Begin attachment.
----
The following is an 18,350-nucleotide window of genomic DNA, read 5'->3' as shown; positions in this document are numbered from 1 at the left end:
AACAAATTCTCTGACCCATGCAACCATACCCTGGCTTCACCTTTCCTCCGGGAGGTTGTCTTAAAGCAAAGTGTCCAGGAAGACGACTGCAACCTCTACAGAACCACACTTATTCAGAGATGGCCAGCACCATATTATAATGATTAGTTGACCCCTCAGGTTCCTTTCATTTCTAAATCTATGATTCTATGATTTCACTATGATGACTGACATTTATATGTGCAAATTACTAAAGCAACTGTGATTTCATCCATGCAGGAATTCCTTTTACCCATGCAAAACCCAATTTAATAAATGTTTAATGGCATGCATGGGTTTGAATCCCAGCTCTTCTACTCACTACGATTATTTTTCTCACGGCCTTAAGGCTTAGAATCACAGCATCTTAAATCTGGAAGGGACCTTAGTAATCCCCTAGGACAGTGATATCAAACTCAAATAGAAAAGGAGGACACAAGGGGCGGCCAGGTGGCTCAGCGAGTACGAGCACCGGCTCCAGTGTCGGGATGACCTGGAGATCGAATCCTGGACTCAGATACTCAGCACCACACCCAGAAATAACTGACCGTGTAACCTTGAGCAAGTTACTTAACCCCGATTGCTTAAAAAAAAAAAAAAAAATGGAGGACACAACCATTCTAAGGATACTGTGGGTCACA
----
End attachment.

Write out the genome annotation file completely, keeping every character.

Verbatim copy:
The following is an 18,350-nucleotide window of genomic DNA, read 5'->3' as shown; positions in this document are numbered from 1 at the left end:
AACAAATTCTCTGACCCATGCAACCATACCCTGGCTTCACCTTTCCTCCGGGAGGTTGTCTTAAAGCAAAGTGTCCAGGAAGACGACTGCAACCTCTACAGAACCACACTTATTCAGAGATGGCCAGCACCATATTATAATGATTAGTTGACCCCTCAGGTTCCTTTCATTTCTAAATCTATGATTCTATGATTTCACTATGATGACTGACATTTATATGTGCAAATTACTAAAGCAACTGTGATTTCATCCATGCAGGAATTCCTTTTACCCATGCAAAACCCAATTTAATAAATGTTTAATGGCATGCATGGGTTTGAATCCCAGCTCTTCTACTCACTACGATTATTTTTCTCACGGCCTTAAGGCTTAGAATCACAGCATCTTAAATCTGGAAGGGACCTTAGTAATCCCCTAGGACAGTGATATCAAACTCAAATAGAAAAGGAGGACACAAGGGGCGGCCAGGTGGCTCAGCGAGTACGAGCACCGGCTCCAGTGTCGGGATGACCTGGAGATCGAATCCTGGACTCAGATACTCAGCACCACACCCAGAAATAACTGACCGTGTAACCTTGAGCAAGTTACTTAACCCCGATTGCTTAAAAAAAAAAAAAAAAATGGAGGACACAACCATTCTAAGGATACTGTGGGTCACA